Australian Biological Resources Study

Australian Faunal Directory




Regional Maps



Compiler and date details

30 June 2003 - Mark S. Harvey, Western Australia Museum, Perth, Western Australia, Australia


The Palpigradi is one of the smallest arachnid orders, and fewer than 80 species have been described worldwide. Recent forms are placed in two families, Eukoeneniidae and Prokoeneniidae (Condé 1996). A third family, Sternarthronidae, is known only from a single, extinct species from the Jurassic of Germany.

Palpigrades are very small, pale, fragile animals confined to soil and to soil-rock interfaces. They have been recorded from most continents, but the majority are known from Europe and Africa. The only species known from Australia, Eukoenenia mirabilis (Grassi & Calandruccio) and E. florenciae (Berlese), are introduced. However, an apparently endemic palpigrade was collected recently in the Kimberley region of Western Australia, hinting at an endemic fauna in Australia's tropical north.

The meagre Australian fauna was first catalogued by Harvey (1985). Harvey (2003) has provided a complete catalogue to the world fauna of this order.

Database Notes

The information on the Australian Faunal Directory site for the Palpigradi is derived from the Zoological Catalogue of Australia database compiled on the Platypus software program. It incorporates changes made to the work published on 9 September 1985 as (Harvey, M.S., 1985).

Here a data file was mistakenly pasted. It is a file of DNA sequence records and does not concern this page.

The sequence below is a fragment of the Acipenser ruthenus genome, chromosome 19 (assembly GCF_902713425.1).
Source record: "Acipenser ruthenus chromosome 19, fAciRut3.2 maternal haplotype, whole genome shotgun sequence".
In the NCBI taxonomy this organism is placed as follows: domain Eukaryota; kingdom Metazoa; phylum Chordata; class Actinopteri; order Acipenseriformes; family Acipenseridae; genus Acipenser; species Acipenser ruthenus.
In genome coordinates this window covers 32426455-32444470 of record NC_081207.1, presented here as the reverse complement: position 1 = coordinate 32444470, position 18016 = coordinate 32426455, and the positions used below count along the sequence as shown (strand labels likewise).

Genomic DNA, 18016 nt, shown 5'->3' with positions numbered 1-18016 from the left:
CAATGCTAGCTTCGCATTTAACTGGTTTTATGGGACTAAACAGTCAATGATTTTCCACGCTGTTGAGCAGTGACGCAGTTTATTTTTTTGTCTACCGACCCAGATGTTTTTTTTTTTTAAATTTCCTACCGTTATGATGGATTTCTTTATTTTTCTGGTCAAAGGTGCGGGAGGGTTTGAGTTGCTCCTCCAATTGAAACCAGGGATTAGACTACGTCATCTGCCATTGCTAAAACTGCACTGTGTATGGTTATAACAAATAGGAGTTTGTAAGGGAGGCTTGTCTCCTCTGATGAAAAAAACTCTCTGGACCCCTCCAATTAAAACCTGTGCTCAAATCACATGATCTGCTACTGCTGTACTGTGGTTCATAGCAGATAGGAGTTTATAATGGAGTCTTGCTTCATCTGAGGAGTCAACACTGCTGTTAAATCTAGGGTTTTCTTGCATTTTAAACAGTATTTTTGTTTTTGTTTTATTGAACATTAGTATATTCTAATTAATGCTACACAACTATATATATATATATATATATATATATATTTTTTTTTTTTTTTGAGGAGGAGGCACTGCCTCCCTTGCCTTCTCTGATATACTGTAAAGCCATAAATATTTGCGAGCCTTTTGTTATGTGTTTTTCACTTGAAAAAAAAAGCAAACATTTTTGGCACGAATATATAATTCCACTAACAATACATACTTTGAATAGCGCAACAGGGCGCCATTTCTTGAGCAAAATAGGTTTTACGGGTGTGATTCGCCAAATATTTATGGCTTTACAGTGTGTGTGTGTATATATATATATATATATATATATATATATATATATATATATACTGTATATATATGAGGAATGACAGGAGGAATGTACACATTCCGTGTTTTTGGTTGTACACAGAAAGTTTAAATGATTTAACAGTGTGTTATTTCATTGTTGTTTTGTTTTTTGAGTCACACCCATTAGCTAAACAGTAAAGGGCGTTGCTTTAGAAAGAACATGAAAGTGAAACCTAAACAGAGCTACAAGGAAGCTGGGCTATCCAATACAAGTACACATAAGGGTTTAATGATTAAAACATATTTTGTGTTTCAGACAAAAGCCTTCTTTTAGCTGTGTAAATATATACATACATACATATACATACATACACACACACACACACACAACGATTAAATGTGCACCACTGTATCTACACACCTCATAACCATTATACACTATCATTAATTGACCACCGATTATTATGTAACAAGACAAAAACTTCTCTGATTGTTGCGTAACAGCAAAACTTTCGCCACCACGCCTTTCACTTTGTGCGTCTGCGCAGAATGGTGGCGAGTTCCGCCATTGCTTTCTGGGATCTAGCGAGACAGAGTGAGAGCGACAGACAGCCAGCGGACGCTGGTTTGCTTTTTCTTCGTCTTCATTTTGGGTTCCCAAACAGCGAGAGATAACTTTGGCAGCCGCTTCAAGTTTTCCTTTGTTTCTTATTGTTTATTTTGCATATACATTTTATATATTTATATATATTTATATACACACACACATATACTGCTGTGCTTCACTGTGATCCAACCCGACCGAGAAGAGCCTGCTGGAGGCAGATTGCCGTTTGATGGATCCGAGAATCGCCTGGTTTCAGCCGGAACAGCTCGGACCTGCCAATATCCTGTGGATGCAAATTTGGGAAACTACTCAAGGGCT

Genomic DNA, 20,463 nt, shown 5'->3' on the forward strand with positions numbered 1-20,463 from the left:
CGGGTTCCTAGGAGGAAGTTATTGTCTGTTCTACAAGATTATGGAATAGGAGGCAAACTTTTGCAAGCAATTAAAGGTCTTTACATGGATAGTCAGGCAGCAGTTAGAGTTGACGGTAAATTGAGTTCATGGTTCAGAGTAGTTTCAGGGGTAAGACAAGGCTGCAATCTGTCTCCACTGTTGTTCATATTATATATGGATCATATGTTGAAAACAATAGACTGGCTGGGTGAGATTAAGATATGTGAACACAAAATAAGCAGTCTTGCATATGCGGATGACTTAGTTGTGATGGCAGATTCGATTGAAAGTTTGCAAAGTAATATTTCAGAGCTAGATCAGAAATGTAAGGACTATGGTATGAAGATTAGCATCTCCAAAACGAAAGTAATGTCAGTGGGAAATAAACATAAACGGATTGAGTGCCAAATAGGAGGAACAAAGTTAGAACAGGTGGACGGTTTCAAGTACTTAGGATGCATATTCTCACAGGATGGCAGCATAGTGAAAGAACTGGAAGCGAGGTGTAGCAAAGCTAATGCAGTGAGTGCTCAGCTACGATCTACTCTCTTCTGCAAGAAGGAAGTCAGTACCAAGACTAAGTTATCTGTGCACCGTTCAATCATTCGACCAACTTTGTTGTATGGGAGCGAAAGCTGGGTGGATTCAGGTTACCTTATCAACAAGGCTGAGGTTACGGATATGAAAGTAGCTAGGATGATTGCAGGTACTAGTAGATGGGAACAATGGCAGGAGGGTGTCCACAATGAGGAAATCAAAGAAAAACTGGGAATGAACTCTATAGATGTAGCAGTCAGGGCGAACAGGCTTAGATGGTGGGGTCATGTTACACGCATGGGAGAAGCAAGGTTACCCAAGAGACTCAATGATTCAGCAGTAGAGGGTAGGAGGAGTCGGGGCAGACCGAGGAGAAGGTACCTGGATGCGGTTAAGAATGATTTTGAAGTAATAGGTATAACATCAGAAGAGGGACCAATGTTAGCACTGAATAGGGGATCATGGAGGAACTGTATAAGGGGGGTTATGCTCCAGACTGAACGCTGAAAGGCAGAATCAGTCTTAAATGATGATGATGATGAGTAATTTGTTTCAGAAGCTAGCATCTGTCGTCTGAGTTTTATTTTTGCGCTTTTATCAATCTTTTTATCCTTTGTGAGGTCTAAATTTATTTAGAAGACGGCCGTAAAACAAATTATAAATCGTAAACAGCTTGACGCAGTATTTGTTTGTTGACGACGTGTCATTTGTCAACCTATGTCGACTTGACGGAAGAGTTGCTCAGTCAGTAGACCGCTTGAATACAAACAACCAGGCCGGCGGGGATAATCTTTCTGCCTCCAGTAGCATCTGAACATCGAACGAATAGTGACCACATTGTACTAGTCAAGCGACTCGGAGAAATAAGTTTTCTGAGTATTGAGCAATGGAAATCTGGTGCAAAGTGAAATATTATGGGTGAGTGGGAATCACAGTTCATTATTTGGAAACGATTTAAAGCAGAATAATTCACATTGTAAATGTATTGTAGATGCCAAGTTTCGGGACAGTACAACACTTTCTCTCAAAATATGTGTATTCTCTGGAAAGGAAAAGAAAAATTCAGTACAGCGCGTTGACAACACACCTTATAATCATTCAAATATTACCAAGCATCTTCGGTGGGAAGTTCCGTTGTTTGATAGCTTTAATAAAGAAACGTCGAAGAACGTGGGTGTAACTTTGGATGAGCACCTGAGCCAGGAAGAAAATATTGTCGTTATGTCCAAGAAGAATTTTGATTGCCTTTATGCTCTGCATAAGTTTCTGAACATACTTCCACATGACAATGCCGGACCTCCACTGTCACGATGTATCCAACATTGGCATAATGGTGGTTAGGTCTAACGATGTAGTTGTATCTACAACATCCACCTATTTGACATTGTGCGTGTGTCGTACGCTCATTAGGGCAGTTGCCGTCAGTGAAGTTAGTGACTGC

Limital Area

Distribution data in the Directory is by political and geographic region descriptors and serves as a guide to the distribution of a taxon. For details of a taxon's distribution, the reader should consult the cited references (if any) at genus and species levels.

Australia is defined as including Lord Howe Is., Norfolk Is., Cocos (Keeling) Ils, Christmas Is., Ashmore and Cartier Ils, Macquarie Is., Australian Antarctic Territory, Heard and McDonald Ils, and the waters associated with these land areas of Australian political responsibility. Political areas include the adjacent waters.

Terrestrial geographical terms are based on the drainage systems of continental Australia, while marine terms are self explanatory except as follows: the boundary between the coastal and oceanic zones is the 200 m contour; the Arafura Sea extends from Cape York to 124 DEG E; and the boundary between the Tasman and Coral Seas is considered to be the latitude of Fraser Island, also regarded as the southern terminus of the Great Barrier Reef.

Distribution records, if any, outside of these areas are listed as extralimital. The distribution descriptors for each species are collated to genus level. Users are advised that extralimital distribution for some taxa may not be complete.


History of changes

Note that this list may be incomplete for dates prior to September 2013.
Published As part of group Action Date Action Type Compiler(s)
12-Feb-2010 (import)